The Mangle of Practice

ture has shown little interest in the transformation of actors in scientific practice, thus tending to enforce by default an image of their identities as nonemergent and persisting unchanged through practice.

The Mangle of Practice

This ambitious book by one of the most original and provocative thinkers in science studies offers a sophisticated new understanding of the nature of scientific, mathematical, and engineering practice and the production of scientific knowledge. Andrew Pickering offers a new approach to the unpredictable nature of change in science, taking into account the extraordinary number of factors—social, technological, conceptual, and natural—that interact to affect the creation of scientific knowledge. In his view, machines, instruments, facts, theories, conceptual and mathematical structures, disciplined practices, and human beings are in constantly shifting relationships with one another—"mangled" together in unforeseeable ways that are shaped by the contingencies of culture, time, and place. Situating material as well as human agency in their larger cultural context, Pickering uses case studies to show how this picture of the open, changeable nature of science advances a richer understanding of scientific work both past and present. Pickering examines in detail the building of the bubble chamber in particle physics, the search for the quark, the construction of the quarternion system in mathematics, and the introduction of computer-controlled machine tools in industry. He uses these examples to address the most basic elements of scientific practice—the development of experimental apparatus, the production of facts, the development of theory, and the interrelation of machines and social organization.

More Books:

The Mangle of Practice
Language: en
Pages: 296
Authors: Andrew Pickering
Categories: Science
Type: BOOK - Published: 2010-12-15 - Publisher: University of Chicago Press

This ambitious book by one of the most original and provocative thinkers in science studies offers a sophisticated new understanding of the nature of scientific, mathematical, and engineering practice and the production of scientific knowledge. Andrew Pickering offers a new approach to the unpredictable nature of change in science, taking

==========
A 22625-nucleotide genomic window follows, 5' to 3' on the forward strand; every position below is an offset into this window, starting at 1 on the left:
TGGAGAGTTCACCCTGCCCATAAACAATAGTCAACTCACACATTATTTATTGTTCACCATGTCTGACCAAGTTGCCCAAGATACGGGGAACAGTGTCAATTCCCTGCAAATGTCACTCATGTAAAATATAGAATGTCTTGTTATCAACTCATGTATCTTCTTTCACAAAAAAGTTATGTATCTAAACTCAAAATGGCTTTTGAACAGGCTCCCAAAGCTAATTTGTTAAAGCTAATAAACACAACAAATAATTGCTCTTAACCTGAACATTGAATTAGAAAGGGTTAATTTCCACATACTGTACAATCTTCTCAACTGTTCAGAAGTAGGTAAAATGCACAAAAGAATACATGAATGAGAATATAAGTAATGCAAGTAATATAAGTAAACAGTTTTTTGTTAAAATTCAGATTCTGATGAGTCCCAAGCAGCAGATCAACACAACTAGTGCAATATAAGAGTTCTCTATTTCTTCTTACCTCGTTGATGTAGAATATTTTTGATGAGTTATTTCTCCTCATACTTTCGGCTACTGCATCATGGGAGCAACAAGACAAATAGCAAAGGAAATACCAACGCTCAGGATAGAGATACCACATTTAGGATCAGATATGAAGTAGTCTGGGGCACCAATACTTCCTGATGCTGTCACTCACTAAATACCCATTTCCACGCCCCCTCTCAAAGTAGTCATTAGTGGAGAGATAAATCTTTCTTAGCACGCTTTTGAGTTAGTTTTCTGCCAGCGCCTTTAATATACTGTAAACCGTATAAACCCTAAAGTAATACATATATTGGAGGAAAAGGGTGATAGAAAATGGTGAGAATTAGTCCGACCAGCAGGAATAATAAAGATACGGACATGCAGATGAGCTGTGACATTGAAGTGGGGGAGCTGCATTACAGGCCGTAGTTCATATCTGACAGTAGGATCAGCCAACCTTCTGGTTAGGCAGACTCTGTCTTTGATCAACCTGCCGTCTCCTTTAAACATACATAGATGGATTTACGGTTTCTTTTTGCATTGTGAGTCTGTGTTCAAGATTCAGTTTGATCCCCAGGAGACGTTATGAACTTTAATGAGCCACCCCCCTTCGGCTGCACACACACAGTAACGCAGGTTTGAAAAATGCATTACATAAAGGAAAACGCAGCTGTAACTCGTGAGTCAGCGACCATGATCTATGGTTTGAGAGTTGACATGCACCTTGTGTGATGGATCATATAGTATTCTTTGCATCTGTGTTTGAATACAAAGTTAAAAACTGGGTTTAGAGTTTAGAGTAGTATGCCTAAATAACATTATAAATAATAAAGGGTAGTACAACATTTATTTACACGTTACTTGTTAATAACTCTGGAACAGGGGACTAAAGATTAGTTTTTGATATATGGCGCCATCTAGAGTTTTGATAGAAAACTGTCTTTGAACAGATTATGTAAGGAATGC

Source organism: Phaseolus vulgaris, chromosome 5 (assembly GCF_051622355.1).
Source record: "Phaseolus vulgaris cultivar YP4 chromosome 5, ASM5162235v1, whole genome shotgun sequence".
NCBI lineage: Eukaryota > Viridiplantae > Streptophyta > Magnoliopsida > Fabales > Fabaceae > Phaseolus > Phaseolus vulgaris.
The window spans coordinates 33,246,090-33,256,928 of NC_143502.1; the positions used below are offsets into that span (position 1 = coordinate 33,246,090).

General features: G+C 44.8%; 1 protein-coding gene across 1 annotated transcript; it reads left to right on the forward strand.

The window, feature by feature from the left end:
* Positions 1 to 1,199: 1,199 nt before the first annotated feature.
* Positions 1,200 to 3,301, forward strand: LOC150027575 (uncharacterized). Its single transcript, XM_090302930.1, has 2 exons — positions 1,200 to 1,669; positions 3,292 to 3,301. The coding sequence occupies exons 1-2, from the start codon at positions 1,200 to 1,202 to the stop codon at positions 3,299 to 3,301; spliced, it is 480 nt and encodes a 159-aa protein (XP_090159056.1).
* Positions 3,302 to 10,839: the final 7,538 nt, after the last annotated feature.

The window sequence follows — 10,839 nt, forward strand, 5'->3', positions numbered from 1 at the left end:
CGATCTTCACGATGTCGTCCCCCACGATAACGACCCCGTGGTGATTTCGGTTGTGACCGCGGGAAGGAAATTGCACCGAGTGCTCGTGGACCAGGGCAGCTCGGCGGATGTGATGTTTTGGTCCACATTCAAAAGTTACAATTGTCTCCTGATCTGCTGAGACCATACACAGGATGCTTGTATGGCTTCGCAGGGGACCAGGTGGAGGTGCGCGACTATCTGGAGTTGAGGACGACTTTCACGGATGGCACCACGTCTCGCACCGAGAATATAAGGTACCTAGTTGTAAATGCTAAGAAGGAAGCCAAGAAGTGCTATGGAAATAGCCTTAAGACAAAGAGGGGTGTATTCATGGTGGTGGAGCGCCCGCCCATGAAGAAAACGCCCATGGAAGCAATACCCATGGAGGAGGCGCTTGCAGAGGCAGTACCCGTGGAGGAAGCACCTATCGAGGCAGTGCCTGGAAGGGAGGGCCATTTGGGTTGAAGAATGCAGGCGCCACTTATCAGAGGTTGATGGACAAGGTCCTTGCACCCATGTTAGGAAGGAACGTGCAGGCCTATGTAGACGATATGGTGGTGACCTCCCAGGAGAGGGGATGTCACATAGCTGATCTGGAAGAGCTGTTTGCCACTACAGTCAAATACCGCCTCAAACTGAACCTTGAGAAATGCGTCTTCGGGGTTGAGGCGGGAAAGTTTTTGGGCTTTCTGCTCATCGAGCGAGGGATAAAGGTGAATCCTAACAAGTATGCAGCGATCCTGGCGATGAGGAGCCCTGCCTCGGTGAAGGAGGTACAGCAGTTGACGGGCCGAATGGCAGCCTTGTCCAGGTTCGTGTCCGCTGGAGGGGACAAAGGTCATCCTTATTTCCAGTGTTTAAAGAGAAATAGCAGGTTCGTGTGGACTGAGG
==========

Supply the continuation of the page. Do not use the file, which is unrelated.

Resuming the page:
Mathematics, Science, and Postclassical Theory
Language: en
Pages: 279
Authors: Barbara Herrnstein Smith
Categories: Literary Criticism
Type: BOOK - Published: 1997-03-04 - Publisher: Duke University Press

A unique collection of essays dealing with the intersections between science and mathematics.
A Nice Derangement of Epistemes
Language: en
Pages: 390
Authors: John H. Zammito
Categories: Philosophy
Type: BOOK - Published: 2004-02-15 - Publisher: University of Chicago Press

Since the 1950s, many philosophers of science have attacked positivism—the theory that scientific knowledge is grounded in objective reality. Reconstructing the history of these critiques, John H. Zammito argues that while so-called postpositivist theories of science are very often invoked, they actually provide little support for fashionable postmodern approaches to
The Historiography of the Chemical Revolution
Language: en
Pages: 352
Authors: John G McEvoy
Categories: History
Type: BOOK - Published: 2015-10-06 - Publisher: Routledge

This study offers a critical survey of past and present interpretations of the Chemical Revolution designed to lend clarity and direction to the current ferment of views.
The Mangle in Practice
Language: en
Pages: 320
Authors: Andrew Pickering, Keith Guzik
Categories: Science
Type: BOOK - Published: 2009-01-14 - Publisher: Duke University Press

In The Mangle of Practice (1995), the renowned sociologist of science Andrew Pickering argued for a reconceptualization of research practice as a “mangle,” an open-ended, evolutionary, and performative interplay of human and non-human agency. While Pickering’s ideas originated in science and technology studies, this collection aims to extend the mangle’s